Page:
RAQQA, Syria (North Press) – Despite the passage of four years since the liberation of Raqqa in northern Syria from the control of the Islamic State (ISIS), which was taken as the capital of its alleged caliphate, which declared in Syrian and Iraqi regions, residents still remember the details of the first moments of their entry into the city, in addition to the days of battles in its neighborhoods.
On October 17, 2017, the Syrian Democratic Forces (SDF) announced the elimination of ISIS in Raqqa, northern Syria, after battles lasted for 166 days in the city’s neighborhoods and alleys.
Nadim al-Hassan, a resident of the city of Raqqa, recounts the moment he entered the city, and the tragic scene that stunned him at the time.
Destroyed buildings and empty streets closed with rubble and barricades, which were overcrowded with people before ISIS, a memorable scene, even after four years of salvation that al-Hassan cannot forget.
Al-Hassan told North Press that he did not expect life to return to the city after what he saw in its streets, which he described as dark even during daylight hours because the city was empty of its residents even after the first days of the liberation announcement.
At that time, the presence of thousands of mines left by ISIS posed a threat to civilians returning or wishing to return to their homes.
The number of people, who died as a result of mine explosions after SDF took control of Raqqa, from the beginning of 2018 until the beginning of 2020, reached 237 victims, including men, women and children.
While ten members of the Internal Security Forces (Asayish) lost lives in mine explosions in addition to six injuries, according to a previous statement by an expert in mine engineering in Raqqa.
Saleh Youssef, a resident of al-Der’iyah neighborhood in Raqqa city, holds ISIS militants responsible for the killing of two of his sons due to the mines they left behind in his house located on the outskirts of the western city of Raqqa.
Youssef told North Press that his two sons entered their house at the end of 2017 to inspect it, and make sure that it is safe for the entry of their families.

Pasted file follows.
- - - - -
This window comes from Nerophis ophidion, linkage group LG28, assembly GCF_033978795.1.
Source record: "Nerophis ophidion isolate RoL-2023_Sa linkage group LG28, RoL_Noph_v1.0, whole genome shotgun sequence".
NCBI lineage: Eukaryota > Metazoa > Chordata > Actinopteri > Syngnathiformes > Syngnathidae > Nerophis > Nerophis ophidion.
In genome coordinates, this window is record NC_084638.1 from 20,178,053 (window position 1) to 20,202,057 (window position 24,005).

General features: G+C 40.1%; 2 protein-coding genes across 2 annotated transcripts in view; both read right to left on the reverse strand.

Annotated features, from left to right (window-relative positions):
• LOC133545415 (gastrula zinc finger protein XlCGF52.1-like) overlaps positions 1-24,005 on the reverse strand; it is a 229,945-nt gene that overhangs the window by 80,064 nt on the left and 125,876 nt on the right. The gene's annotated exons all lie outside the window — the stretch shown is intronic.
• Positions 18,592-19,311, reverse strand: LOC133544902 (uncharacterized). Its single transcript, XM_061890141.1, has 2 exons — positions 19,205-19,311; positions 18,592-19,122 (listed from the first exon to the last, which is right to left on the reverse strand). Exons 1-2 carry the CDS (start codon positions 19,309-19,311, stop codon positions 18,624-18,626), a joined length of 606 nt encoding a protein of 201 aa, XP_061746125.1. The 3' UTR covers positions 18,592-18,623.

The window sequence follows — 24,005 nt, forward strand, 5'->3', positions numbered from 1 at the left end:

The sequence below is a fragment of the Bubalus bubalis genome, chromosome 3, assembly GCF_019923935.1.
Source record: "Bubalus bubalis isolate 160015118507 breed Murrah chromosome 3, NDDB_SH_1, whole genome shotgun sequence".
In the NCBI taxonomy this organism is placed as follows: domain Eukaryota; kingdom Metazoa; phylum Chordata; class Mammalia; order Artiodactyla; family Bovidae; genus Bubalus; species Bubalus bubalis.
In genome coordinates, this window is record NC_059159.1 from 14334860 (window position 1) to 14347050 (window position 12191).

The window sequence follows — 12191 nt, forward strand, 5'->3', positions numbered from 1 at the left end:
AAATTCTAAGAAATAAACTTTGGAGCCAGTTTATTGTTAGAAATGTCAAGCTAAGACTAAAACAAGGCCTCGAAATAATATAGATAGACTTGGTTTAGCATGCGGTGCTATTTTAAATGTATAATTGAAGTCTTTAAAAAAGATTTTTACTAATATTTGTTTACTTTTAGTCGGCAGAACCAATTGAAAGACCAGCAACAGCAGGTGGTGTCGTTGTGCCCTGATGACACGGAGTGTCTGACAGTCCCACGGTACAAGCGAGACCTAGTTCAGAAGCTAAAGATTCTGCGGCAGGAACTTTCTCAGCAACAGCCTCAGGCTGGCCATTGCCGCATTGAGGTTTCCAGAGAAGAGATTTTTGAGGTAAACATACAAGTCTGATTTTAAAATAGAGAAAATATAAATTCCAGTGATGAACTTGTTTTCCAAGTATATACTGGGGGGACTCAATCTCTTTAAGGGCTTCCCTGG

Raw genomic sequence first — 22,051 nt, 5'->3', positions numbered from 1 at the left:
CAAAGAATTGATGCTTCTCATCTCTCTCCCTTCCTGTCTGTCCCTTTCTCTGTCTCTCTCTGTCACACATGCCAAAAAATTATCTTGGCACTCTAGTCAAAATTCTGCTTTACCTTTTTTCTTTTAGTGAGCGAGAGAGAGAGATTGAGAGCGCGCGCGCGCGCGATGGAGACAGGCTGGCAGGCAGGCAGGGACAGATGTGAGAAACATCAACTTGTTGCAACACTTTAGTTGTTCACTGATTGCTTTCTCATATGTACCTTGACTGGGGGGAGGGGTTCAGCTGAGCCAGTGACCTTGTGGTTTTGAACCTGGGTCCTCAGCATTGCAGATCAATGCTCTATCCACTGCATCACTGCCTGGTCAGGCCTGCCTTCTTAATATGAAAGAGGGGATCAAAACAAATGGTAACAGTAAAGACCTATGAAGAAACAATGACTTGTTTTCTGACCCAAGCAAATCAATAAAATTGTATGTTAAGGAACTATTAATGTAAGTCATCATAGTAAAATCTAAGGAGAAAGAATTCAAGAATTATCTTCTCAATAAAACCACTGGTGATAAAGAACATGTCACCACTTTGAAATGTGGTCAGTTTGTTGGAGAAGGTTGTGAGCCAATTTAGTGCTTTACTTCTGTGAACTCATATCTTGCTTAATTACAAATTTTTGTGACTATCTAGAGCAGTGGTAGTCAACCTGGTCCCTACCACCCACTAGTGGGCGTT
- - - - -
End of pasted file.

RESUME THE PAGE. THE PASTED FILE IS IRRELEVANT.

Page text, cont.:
“The mine was prepared to detonate when the door opened, and as soon as the two young men opened the door, it exploded, causing their death,” he said.
Youssef considered that “what happened to the city during the period of ISIS and then in the battles to liberate it will remain imprinted in the memory of its sons, no matter how long they live, because it was written with their blood and the blood of their beloved ones,”
Today, the public gathering and meetings do not pass without talking about the two phases of displacement and liberation, and the pain or fear that most of the city’s residents experienced during that period of time, according to Youssef.
After the liberation, the residents of Raqqa began the first stages of rebuilding.
The municipality’s services department of the Raqqa Civil Council began operations of removing rubble from roads and sub-streets in the city.
The Raqqa Civil Council was established several months before the city was liberated in the town of Ain Issa, 35 km north of Raqqa.
Today, scenes of destruction have not completely disappeared from Raqqa, as some of its neighborhood buildings still witness the harsh conditions that the city has undergone, and there are houses that are still in their condition without repair or restoration.
Ahmad Khalil, the deputy co-chair of Raqqa Civil Council, said that the most prominent obstacles facing the reconstruction stages in Raqqa are primarily related to political and security reasons.
He pointed out that the most prominent threat to all areas of northeastern Syria, not just Raqqa, is the continuous Turkish threats to the region and the accompanying undermining of stability opportunities that the Autonomous Administration was able to achieve.